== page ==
The future of work demands an acute focus on the relationship between humans and machines: how the two will collaborate, and how the current workforce and the business itself will adapt to AI. The era of human-machine collaboration is already here, and companies must be prepared.

We found that 65% of companies in Asia Pacific do not clearly understand the difference between “jobs” and “tasks”. To create the future of work based on humans and machines, companies will have to adopt a task-based approach towards work. They will have to deconstruct jobs into tasks and identify which tasks are best performed by humans versus machines.

The next time you read a fear-mongering headline, try replacing the word “job” with the word “tasks”. You’ll see that it’s not whole jobs being automated but certain aspects of the job. That’s why we predict that 75% of work will be augmented ― not obliterated ― by intelligent machines.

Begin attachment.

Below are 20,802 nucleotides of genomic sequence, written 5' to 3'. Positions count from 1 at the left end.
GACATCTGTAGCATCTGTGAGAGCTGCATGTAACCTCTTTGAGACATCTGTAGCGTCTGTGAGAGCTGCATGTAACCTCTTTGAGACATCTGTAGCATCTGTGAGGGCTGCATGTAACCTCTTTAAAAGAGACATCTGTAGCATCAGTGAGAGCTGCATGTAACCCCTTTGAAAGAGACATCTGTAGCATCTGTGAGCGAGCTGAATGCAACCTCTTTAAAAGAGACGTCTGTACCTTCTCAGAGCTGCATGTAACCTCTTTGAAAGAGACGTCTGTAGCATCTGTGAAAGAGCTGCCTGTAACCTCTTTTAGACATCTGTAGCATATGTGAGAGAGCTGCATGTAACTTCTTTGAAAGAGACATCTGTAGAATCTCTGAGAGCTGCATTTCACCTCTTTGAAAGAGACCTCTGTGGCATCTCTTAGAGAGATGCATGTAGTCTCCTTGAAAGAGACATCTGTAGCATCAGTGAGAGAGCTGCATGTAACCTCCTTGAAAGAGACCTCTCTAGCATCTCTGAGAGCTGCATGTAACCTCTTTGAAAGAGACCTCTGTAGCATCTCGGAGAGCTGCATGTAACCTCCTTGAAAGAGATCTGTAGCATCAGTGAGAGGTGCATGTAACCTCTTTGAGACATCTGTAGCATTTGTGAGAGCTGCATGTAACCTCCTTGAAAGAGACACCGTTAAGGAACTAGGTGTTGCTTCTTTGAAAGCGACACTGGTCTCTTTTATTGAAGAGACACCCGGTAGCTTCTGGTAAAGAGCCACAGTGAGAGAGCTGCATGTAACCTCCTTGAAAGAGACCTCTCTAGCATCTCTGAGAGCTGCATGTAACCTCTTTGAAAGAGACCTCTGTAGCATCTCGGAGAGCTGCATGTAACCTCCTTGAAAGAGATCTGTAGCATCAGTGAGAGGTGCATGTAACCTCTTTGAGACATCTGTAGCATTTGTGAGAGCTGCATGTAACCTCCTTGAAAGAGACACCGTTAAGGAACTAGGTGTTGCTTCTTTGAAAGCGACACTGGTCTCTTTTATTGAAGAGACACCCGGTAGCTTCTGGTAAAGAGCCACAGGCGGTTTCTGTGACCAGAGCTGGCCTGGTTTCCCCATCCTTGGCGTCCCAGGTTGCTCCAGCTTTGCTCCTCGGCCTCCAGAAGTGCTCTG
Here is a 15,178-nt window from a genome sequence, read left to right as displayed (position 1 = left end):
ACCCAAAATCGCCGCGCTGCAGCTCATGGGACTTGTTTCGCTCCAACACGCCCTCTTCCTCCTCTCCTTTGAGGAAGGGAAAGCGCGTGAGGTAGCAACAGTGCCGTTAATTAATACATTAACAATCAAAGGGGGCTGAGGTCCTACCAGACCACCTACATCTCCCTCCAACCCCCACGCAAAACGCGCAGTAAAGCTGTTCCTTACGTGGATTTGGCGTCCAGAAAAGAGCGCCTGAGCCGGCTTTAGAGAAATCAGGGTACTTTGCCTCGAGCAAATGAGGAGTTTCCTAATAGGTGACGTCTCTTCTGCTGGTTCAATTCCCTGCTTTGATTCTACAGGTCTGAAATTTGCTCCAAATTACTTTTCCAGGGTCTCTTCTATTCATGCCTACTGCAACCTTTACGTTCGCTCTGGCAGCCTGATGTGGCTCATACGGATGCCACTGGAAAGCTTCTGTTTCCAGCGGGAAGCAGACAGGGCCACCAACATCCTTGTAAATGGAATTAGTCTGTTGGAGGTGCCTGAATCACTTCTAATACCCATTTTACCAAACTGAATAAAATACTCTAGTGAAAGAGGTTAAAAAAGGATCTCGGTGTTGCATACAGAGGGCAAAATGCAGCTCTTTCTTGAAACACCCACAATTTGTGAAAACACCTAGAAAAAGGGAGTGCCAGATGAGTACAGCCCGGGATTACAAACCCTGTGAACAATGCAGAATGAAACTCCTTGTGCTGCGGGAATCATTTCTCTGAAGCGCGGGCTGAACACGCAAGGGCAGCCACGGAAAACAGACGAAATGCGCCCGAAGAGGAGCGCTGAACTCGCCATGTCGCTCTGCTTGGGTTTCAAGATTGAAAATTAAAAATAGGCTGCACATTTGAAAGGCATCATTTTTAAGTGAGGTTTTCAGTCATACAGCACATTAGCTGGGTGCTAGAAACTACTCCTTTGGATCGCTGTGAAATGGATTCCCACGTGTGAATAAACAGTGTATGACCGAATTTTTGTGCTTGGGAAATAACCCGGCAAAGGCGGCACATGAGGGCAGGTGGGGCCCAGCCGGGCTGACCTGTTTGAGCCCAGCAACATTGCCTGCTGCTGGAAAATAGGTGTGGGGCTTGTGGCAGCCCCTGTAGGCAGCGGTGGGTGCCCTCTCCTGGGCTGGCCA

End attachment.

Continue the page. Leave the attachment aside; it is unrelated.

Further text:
Wave goodbye to repetitive tasks that no one wants to do (think, form-filling) and welcome with open arms the kind of work that deserves that prime spot on our LinkedIn page ― brainstorming, complex problem-solving, ideation, and so on.

What are the skills that businesses in the region will find most desirable in workers over the coming years?

Manish: Human skills are required to take maximum advantage of machines. Decision-making, strategic thinking and learning will become the top three most important skills in 2023. These skills are best performed when workers are supported by the insights generated by AI and data analytics, and freed by intelligent automation from performing rote and repetitive work.